|Big Plans, High Hopes|
|Written by Shane M. Graber, BT Contributor|
The redevelopment of American Legion Post #29 and environs could be a game-changer
I read with interest Erik Bojnansky’s article in last month’s Biscayne Times: “Upper Eastside Renters Feel the Squeeze.”
The article described how dozens of residents are being forced to leave their apartments to make way for a plan to develop seven acres between the 6400 block of Biscayne Boulevard and the bay, part of the redevelopment of American Legion Post #29.
My heart goes out to these residents. Florida laws and the laws of real estate supply and demand do little to protect our most vulnerable citizens. My hope is that the developer makes every effort to help relocate these people in a respectful and time-appropriate manner.
I am also familiar with the American Legion redevelopment plans, first as president of the Bayside Residents Association, which encompasses Legion Park and the American Legion Post, and now as president of the MiMo Biscayne Association, which encompasses the commercial properties along Biscayne Boulevard.
Proposed plans from a Brickell-based development company known as ACRE call for a new, state-of-the-art American Legion facility plus some 150 rental apartments on the American Legion parcel.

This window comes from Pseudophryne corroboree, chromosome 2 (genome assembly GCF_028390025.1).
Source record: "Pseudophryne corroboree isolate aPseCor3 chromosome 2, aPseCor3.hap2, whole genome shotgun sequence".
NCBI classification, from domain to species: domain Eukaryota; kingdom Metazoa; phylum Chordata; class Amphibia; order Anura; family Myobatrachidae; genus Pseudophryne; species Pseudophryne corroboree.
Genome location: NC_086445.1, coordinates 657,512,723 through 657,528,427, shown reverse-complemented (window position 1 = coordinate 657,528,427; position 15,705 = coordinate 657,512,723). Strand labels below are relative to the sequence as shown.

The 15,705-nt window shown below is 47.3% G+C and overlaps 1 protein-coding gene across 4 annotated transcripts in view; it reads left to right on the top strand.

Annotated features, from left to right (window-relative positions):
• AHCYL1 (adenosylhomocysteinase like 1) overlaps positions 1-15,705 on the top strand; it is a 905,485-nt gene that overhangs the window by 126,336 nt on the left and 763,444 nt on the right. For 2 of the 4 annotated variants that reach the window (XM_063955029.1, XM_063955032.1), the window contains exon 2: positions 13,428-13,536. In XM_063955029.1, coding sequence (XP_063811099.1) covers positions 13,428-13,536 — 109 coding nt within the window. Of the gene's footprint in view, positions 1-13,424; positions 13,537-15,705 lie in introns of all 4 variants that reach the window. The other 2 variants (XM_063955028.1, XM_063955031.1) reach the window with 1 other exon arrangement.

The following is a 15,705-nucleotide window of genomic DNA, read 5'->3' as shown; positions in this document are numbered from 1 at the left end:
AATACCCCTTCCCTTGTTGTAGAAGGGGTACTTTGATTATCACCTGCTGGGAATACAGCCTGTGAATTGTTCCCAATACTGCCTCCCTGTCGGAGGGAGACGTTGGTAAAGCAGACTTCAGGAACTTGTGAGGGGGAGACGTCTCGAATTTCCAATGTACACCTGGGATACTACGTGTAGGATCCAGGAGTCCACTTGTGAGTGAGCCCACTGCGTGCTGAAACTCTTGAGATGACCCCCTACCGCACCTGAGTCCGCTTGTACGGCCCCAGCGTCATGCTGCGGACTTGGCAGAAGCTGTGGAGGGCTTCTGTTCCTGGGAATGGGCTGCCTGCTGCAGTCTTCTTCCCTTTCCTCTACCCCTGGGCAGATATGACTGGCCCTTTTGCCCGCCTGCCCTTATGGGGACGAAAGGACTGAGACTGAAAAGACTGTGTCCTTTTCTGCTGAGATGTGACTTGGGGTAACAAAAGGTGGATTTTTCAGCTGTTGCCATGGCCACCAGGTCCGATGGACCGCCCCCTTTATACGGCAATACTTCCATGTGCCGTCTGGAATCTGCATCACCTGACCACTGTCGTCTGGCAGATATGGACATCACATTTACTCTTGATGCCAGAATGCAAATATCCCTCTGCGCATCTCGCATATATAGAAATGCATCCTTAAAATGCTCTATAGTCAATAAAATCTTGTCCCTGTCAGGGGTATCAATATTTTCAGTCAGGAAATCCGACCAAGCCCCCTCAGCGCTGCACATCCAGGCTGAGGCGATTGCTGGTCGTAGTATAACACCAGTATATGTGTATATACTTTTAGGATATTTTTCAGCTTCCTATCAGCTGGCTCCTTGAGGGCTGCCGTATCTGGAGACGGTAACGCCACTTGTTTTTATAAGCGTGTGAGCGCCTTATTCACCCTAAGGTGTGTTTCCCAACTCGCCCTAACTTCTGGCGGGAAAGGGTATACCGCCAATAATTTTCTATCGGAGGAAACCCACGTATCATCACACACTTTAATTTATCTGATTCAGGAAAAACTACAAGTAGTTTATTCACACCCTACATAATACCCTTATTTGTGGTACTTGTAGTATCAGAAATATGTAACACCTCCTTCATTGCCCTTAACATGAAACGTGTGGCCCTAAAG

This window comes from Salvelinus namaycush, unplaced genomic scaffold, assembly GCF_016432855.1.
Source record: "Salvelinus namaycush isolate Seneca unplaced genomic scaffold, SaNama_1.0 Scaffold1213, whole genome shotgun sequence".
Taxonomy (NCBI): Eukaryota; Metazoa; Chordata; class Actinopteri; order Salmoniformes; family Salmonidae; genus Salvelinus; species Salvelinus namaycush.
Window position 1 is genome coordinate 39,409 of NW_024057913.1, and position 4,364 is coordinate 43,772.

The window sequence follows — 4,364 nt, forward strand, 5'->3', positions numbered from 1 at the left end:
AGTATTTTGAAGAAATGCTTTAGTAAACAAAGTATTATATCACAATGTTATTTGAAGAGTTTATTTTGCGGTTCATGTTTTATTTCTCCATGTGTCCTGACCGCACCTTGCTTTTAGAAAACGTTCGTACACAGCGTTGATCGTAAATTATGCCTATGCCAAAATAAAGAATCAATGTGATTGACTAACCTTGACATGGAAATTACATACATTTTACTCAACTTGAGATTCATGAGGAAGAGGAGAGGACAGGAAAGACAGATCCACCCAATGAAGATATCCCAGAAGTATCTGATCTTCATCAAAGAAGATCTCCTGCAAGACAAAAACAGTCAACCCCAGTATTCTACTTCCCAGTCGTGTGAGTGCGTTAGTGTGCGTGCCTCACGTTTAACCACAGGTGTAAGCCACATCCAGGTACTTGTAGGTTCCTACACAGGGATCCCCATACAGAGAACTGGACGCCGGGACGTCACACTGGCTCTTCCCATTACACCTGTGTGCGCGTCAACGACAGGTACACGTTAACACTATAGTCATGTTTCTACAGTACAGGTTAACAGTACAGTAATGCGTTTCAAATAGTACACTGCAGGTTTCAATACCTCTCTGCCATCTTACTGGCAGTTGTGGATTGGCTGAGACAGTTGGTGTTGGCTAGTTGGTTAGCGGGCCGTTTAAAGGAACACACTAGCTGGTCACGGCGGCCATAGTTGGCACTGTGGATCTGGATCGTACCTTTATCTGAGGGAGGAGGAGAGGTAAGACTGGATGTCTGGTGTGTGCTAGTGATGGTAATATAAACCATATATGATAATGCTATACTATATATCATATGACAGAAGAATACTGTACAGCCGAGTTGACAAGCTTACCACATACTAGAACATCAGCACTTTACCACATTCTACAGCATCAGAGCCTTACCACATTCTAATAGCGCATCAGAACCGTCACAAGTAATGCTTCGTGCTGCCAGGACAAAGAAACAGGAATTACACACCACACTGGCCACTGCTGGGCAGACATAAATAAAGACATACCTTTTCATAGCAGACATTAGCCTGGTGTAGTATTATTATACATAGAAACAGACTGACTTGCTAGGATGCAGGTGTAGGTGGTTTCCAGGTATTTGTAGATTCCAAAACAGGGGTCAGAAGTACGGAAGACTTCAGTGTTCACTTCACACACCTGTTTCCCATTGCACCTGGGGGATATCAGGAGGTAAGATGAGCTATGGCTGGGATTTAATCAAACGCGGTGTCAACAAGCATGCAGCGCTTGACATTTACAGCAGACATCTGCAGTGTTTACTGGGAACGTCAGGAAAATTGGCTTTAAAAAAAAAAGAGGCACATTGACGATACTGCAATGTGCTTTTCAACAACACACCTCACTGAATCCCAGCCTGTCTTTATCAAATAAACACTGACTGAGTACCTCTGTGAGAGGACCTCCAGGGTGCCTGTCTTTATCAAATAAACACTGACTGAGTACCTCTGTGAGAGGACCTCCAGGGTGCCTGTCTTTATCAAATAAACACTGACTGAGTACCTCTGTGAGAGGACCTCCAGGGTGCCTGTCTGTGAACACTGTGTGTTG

With the purchase of the apartment buildings just west of the Legion -- between the Boulevard and NE 7th Avenue -- the developers have now amassed enough land to create a true master plan for that area. As a community, this is our chance to get it right with respect to this soon-to-be-developed land. This project can be an asset for the Upper Eastside, reaping benefits for residents, businesses, and the city.
Mixed-Use Should Be a Priority While new residential is welcome, the community can benefit from new retail shops, cafés, and restaurants. The Legion super block is large enough to accommodate just such a mix of retail, residential, and office uses. This can promote walkability, reduce vehicular trips, and increase economic development.
Imagine having a neighborhood restaurant overlooking Legion Park and Biscayne Bay, similar to Smith & Wollensky in Miami Beach’s South Pointe Park, or the new Glass & Vine in Coconut Grove’s Peacock Park.
Envision covered shops and offices beneath residential units along a promenade facing Legion Park -- with good old-fashioned on-street parking -- instead of the dreadful chain-link fence that now lines the park’s southern border.
Mixed-use development would increase eyes on the street and on the park, adding safety and security.
Legion Park Will Blossom With hundreds of new residential units, Legion Park will become the backyard (or better yet, the front yard) for new residents and new users.
For too long, the properties to the south of Legion Park have turned their back on the park, and the park has unintentionally turned its back on the community, with its prominent eight foot tall wrought-iron and chain-link fences.
Any new development should embrace the park, and face residential and retail units toward the park to encourage park interaction and use.
The developers should create a park master plan, considering baywalks and pedestrian promenades, reconfigured parking, improved amenities, official incorporation of the Saturday farmers market, and other best practices to make Legion Park first class.